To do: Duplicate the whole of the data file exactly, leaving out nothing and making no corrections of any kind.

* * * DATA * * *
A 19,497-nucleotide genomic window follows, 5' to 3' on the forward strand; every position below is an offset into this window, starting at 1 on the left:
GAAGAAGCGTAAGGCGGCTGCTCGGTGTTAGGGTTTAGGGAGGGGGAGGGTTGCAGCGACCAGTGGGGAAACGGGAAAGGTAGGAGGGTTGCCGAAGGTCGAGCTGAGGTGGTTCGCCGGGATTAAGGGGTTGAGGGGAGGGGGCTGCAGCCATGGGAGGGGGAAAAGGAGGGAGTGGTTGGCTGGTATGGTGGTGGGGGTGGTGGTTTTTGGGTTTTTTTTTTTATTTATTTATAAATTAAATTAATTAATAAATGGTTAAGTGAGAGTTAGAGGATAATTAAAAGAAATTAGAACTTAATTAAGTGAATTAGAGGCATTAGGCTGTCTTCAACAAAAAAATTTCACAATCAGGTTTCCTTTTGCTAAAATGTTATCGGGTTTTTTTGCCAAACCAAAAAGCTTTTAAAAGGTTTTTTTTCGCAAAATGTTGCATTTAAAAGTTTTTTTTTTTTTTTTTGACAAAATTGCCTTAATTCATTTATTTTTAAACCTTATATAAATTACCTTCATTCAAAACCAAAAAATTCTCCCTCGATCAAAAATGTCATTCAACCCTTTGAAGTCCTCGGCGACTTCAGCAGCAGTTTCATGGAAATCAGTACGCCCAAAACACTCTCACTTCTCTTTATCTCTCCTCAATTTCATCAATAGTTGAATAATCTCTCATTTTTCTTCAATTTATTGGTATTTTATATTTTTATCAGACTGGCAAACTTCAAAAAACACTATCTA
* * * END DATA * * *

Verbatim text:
A 19,497-nucleotide genomic window follows, 5' to 3' on the forward strand; every position below is an offset into this window, starting at 1 on the left:
GAAGAAGCGTAAGGCGGCTGCTCGGTGTTAGGGTTTAGGGAGGGGGAGGGTTGCAGCGACCAGTGGGGAAACGGGAAAGGTAGGAGGGTTGCCGAAGGTCGAGCTGAGGTGGTTCGCCGGGATTAAGGGGTTGAGGGGAGGGGGCTGCAGCCATGGGAGGGGGAAAAGGAGGGAGTGGTTGGCTGGTATGGTGGTGGGGGTGGTGGTTTTTGGGTTTTTTTTTTTATTTATTTATAAATTAAATTAATTAATAAATGGTTAAGTGAGAGTTAGAGGATAATTAAAAGAAATTAGAACTTAATTAAGTGAATTAGAGGCATTAGGCTGTCTTCAACAAAAAAATTTCACAATCAGGTTTCCTTTTGCTAAAATGTTATCGGGTTTTTTTGCCAAACCAAAAAGCTTTTAAAAGGTTTTTTTTCGCAAAATGTTGCATTTAAAAGTTTTTTTTTTTTTTTTTGACAAAATTGCCTTAATTCATTTATTTTTAAACCTTATATAAATTACCTTCATTCAAAACCAAAAAATTCTCCCTCGATCAAAAATGTCATTCAACCCTTTGAAGTCCTCGGCGACTTCAGCAGCAGTTTCATGGAAATCAGTACGCCCAAAACACTCTCACTTCTCTTTATCTCTCCTCAATTTCATCAATAGTTGAATAATCTCTCATTTTTCTTCAATTTATTGGTATTTTATATTTTTATCAGACTGGCAAACTTCAAAAAACACTATCTA